In May and June of 2011, I spent 5 weeks traveling around Europe. This post is one of a series chronicling the different places I visited on that trip.
After our tour of Sicily ended, my mom flew back home and I flew to Paris to meet up with my sister for the second leg of my trip. I had a day in Paris to myself before my sister arrived, and though I initially had some grand plans for how I’d spend it, in truth I did little but relax and rest. I was staying in the La Defense area, using my Hilton points for a free hotel room. La Defense is basically the business district of Paris, and it’s very different than the Paris I usually think of – less old school charm, more modern day workaholics. The main thing I did was wander around La Defense and people watch, which was pretty fascinating in itself and minimally taxing.
The next morning I headed to CDG to meet my sister. We went from the airport directly to Gare de l’Est to take a train to Colmar, a small town in the Alsace region. When I originally planned out the trip, my sister looked at the itinerary and asked why we weren’t doing anything in France other than Paris – she wanted to go somewhere in the countryside and do some wine tasting. I know nothing about French wines, and I’m not sure if Alsace’s Rue de Vin is the best or most quintessential French wine experience, but it was the region that fit best with our travel path – so to Alsace we went.
We arrived in Colmar in the afternoon and walked from the train station to our hotel (a 10-15 minute walk, and not that difficult, but of course we got a little lost). We didn’t do much our first evening in Colmar – just walked around the town, explored a bit, and grabbed dinner (I had mushy Croque Monsieur – a bit of a letdown).
Our biggest discovery of the night was Cafe Le Michigan. We walked by it and did a double take – what was a University of Michigan cafe doing right in the middle of small-town France? Being Michigan alums, we were super excited about this. I still have no idea how or why the cafe came to exist in Colmar, but it’s completely awesome nonetheless.
The coolest thing about Colmar is that it basically looks like a postcard – all the buildings have thatched roofs and are painted bright colors. It was overcast and rainy almost the entire time we were there, so I don’t think my photos really do justice to how pretty the town is. Here are a few of my favorites:
On our second day in Colmar, we spent the morning at the Unter der Linden museum. The neat thing about the museum is that it is a really quirky mix of things – the first floor has traditional Christian paintings and the second floor has a collection of completely random objects, from suits of armor to china to miniature dollhouses to everything in between. Perhaps I should have been the most impressed by the first floor, but it was the second floor that really caught my attention. Here are a few pictures from the second floor:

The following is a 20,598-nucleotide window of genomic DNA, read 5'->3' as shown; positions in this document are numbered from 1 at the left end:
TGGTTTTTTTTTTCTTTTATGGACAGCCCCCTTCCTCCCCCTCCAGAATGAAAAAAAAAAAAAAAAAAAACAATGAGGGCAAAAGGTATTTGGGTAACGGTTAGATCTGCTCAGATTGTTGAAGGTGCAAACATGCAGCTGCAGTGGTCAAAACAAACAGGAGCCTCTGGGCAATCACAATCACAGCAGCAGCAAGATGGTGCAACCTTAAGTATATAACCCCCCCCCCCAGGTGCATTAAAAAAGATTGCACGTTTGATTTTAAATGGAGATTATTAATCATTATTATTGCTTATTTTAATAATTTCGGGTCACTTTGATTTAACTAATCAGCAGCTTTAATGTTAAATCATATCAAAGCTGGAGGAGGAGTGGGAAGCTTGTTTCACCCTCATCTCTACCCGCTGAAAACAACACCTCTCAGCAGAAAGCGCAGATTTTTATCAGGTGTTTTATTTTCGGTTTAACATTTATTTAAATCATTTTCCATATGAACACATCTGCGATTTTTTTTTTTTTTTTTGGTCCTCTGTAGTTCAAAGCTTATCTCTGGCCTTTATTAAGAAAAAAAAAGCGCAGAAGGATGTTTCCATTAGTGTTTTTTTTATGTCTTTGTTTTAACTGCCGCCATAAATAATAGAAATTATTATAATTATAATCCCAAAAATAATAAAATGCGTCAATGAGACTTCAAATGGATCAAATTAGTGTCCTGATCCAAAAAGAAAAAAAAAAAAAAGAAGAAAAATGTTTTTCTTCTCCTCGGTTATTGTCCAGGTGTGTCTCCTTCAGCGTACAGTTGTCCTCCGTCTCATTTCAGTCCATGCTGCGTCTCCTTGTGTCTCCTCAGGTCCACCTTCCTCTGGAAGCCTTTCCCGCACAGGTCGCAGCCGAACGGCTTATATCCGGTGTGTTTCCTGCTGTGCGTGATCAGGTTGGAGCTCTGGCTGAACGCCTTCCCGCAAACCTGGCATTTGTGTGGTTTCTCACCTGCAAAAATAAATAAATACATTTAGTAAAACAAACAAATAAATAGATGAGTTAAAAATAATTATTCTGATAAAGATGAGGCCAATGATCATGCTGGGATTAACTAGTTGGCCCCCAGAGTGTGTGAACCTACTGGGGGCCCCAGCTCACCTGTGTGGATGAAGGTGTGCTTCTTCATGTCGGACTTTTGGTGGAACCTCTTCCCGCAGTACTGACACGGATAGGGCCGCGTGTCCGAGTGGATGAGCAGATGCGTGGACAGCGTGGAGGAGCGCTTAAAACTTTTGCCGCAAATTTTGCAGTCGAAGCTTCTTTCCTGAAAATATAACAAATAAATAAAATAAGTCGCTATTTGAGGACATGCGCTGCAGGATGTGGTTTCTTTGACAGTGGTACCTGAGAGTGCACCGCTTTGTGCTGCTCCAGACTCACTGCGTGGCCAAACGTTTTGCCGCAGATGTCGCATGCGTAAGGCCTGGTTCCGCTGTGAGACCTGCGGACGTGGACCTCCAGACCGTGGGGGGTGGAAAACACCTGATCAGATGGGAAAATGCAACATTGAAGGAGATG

In the afternoon, we toured the Rue de Vin (wine road) with a small group of people. We started out at Haut Koenigsbourg castle, which was built in the 12th century, nearly destroyed, and later restored in the 1900s.
The castle wasn’t that fascinating, but my sister and I had fun wandering around it and taking silly pictures. While we were waiting for the rest of our group to finish touring it, we relaxed outside. Since we were up on a high hilltop, we had a great view of the surrounding countryside. And, inspired by the recent Rachel Bilson commercials, we each ate a Magnum ice cream bar. They looked super delicious, but were pretty much like any other ice cream bar…kind of a letdown.
From there, we headed into the heart of the Rue de Vin. We stopped in the middle of a vineyard to take some pictures – and I was amazed by the rows and rows of grapes that surrounded us everywhere, stretching as far as the eye could see. It was beautiful!
We headed on to the town of Riquewihr for a wine tasting at Maison Zimmer. We tried three wines: a Riesling, a Pinot Gris, and a Gewurztraminer. My favorite was the Gewurztraminer, but my sister thought it was too sweet, so we ended up buying a bottle of Riesling instead.
After our wine tasting, we had some time to explore the town of Riquewihr. Like Colmar, it is filled with brightly colored buildings. Our tour guide explained that, originally, the different colored buildings signified the occupation of their owners – green for gardeners, yellow for bakers, etc. Even though it was very crowded with tourists, I thought Riquewihr was quite charming. We stopped at a bakery to buy macarons and a Christmas store to buy an ornament for our mom.
In the evening, we headed back to Colmar and went to bed fairly early since we had to be up early to catch our train (or series of trains – it took 3!) to Munich. While Colmar wasn’t a super exciting destination, I thought it – and the Alsace region in general – was a lovely area.
The other thing our visit to Alsace made me realize was how much more of France there is to explore. So far, I’ve been to Paris, Normandy, and now Alsace. But there are still many, many more regions I want to visit. France is so large and diverse – I totally adore it!